Trump says he wants victories — but he isn’t selling the GOP agenda to voters

When the GOP’s proposed overhaul of the nation’s health-care laws was near death in the House in March, President Trump rallied 10,000 supporters in downtown Nashville and reassured his party’s base.

“It’s going to be fine,” Trump told the audience about 25 minutes into his speech. “We’re going to all get together. We’re going to get something done.”

But in the four months since, Trump has done relatively little to make it happen. The president has treated health care and a host of other legislative agenda items, from to , as issues to be hammered out by lawmakers with often-scant direction from the executive branch — and with decidedly mixed signals from Trump himself.

Trump’s sporadic salesmanship on the bills and ambitions lingering on Capitol Hill has become a defining characteristic of the complicated relationship between the president and congressional Republicans. Although Trump routinely proclaims his desire for political victories, he has yet to make a full-throated case to the country about legislation that Congress is pursuing and has spent a modest amount of time attempting to twist arms in the House or .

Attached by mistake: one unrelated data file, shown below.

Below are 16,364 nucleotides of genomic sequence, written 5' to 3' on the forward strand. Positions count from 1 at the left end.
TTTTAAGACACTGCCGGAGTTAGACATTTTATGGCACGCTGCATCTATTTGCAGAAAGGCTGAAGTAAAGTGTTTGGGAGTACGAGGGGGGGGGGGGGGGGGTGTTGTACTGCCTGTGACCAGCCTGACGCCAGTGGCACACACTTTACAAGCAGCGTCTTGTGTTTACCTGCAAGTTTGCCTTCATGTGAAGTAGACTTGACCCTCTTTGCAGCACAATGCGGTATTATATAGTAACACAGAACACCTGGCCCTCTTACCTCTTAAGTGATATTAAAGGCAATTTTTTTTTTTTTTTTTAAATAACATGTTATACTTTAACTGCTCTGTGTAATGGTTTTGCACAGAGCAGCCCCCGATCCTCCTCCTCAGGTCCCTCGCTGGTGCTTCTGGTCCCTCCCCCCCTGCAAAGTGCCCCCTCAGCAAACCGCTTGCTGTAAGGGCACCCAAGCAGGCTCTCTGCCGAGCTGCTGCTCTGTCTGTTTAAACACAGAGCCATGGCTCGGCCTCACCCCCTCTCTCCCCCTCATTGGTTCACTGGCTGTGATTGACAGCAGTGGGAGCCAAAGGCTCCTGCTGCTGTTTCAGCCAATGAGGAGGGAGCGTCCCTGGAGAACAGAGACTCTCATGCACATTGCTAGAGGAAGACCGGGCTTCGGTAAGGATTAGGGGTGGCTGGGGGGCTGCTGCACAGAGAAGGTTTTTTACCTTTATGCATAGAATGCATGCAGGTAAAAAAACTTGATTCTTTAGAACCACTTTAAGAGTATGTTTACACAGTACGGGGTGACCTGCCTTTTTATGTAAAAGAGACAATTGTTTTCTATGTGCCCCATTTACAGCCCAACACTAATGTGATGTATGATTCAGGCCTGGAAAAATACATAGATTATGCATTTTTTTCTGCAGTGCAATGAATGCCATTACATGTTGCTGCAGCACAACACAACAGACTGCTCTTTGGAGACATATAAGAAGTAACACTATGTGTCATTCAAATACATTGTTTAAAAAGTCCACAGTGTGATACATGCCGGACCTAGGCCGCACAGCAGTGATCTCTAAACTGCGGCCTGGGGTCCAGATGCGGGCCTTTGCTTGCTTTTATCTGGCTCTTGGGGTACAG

The White House on Friday launched a forceful push on health care at the National Governors Association meeting, but Trump himself wasn’t involved and it wasn’t clear how many minds the effort might change.

Trump — who relished his ability on the campaign trail to capture the public imagination and use his bully pulpit — more frequently plays the role of partisan cheerleader or frustrated onlooker from the White House. Executive actions, foreign policy flare-ups and the probes into Russian election interference have commanded much more of his time.

Several Republicans staffers said privately this week that they wish Trump would hold more rallies and other events aimed at bolstering Republican leaders’ efforts to advance health-care legislation and other key priorities. Instead, Trump has remained largely aloof save for stray remarks — such as his tweet calling for a straight repeal of the Affordable Care Act — that have only made cobbling together votes harder.


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